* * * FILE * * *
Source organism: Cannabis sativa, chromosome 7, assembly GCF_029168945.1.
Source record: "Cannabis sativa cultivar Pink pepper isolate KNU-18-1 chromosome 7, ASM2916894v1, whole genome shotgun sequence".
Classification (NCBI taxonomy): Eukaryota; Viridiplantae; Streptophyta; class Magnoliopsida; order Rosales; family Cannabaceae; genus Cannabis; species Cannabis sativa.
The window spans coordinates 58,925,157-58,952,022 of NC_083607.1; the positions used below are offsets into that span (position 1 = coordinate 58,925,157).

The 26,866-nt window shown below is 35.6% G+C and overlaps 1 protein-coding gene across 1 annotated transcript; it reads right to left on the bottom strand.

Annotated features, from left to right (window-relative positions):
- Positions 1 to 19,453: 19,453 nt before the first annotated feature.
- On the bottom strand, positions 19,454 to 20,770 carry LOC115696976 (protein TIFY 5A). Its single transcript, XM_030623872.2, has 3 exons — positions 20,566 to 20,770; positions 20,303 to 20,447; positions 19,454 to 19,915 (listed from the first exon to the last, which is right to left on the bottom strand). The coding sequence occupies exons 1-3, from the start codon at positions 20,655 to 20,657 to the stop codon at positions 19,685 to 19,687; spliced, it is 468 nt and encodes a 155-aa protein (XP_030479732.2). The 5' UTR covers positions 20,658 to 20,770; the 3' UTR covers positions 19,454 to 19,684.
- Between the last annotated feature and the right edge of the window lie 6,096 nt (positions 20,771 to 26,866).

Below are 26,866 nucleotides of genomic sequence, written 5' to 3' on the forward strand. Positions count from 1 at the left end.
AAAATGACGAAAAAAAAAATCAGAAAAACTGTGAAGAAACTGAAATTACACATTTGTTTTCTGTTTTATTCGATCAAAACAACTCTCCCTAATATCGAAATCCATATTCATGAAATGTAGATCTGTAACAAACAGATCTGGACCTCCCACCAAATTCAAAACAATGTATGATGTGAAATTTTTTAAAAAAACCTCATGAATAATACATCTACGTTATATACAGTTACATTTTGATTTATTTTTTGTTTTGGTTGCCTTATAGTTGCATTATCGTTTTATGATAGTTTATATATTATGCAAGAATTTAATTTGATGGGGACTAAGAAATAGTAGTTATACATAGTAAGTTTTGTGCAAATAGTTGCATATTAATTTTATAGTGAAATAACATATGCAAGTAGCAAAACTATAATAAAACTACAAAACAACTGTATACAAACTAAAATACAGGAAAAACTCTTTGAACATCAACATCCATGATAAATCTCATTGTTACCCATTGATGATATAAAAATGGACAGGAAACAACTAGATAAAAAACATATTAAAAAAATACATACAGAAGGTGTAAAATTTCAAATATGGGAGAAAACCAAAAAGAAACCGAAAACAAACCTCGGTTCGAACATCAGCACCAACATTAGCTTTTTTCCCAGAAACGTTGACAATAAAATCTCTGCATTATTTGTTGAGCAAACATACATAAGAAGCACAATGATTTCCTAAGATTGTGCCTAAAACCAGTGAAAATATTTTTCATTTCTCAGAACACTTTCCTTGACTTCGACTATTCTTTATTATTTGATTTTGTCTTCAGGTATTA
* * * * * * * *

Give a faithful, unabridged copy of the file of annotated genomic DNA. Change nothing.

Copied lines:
Source organism: Cannabis sativa, chromosome 7, assembly GCF_029168945.1.
Source record: "Cannabis sativa cultivar Pink pepper isolate KNU-18-1 chromosome 7, ASM2916894v1, whole genome shotgun sequence".
Classification (NCBI taxonomy): Eukaryota; Viridiplantae; Streptophyta; class Magnoliopsida; order Rosales; family Cannabaceae; genus Cannabis; species Cannabis sativa.
The window spans coordinates 58,925,157-58,952,022 of NC_083607.1; the positions used below are offsets into that span (position 1 = coordinate 58,925,157).

The 26,866-nt window shown below is 35.6% G+C and overlaps 1 protein-coding gene across 1 annotated transcript; it reads right to left on the bottom strand.

Annotated features, from left to right (window-relative positions):
- Positions 1 to 19,453: 19,453 nt before the first annotated feature.
- On the bottom strand, positions 19,454 to 20,770 carry LOC115696976 (protein TIFY 5A). Its single transcript, XM_030623872.2, has 3 exons — positions 20,566 to 20,770; positions 20,303 to 20,447; positions 19,454 to 19,915 (listed from the first exon to the last, which is right to left on the bottom strand). The coding sequence occupies exons 1-3, from the start codon at positions 20,655 to 20,657 to the stop codon at positions 19,685 to 19,687; spliced, it is 468 nt and encodes a 155-aa protein (XP_030479732.2). The 5' UTR covers positions 20,658 to 20,770; the 3' UTR covers positions 19,454 to 19,684.
- Between the last annotated feature and the right edge of the window lie 6,096 nt (positions 20,771 to 26,866).

Below are 26,866 nucleotides of genomic sequence, written 5' to 3' on the forward strand. Positions count from 1 at the left end.
AAAATGACGAAAAAAAAAATCAGAAAAACTGTGAAGAAACTGAAATTACACATTTGTTTTCTGTTTTATTCGATCAAAACAACTCTCCCTAATATCGAAATCCATATTCATGAAATGTAGATCTGTAACAAACAGATCTGGACCTCCCACCAAATTCAAAACAATGTATGATGTGAAATTTTTTAAAAAAACCTCATGAATAATACATCTACGTTATATACAGTTACATTTTGATTTATTTTTTGTTTTGGTTGCCTTATAGTTGCATTATCGTTTTATGATAGTTTATATATTATGCAAGAATTTAATTTGATGGGGACTAAGAAATAGTAGTTATACATAGTAAGTTTTGTGCAAATAGTTGCATATTAATTTTATAGTGAAATAACATATGCAAGTAGCAAAACTATAATAAAACTACAAAACAACTGTATACAAACTAAAATACAGGAAAAACTCTTTGAACATCAACATCCATGATAAATCTCATTGTTACCCATTGATGATATAAAAATGGACAGGAAACAACTAGATAAAAAACATATTAAAAAAATACATACAGAAGGTGTAAAATTTCAAATATGGGAGAAAACCAAAAAGAAACCGAAAACAAACCTCGGTTCGAACATCAGCACCAACATTAGCTTTTTTCCCAGAAACGTTGACAATAAAATCTCTGCATTATTTGTTGAGCAAACATACATAAGAAGCACAATGATTTCCTAAGATTGTGCCTAAAACCAGTGAAAATATTTTTCATTTCTCAGAACACTTTCCTTGACTTCGACTATTCTTTATTATTTGATTTTGTCTTCAGGTATTA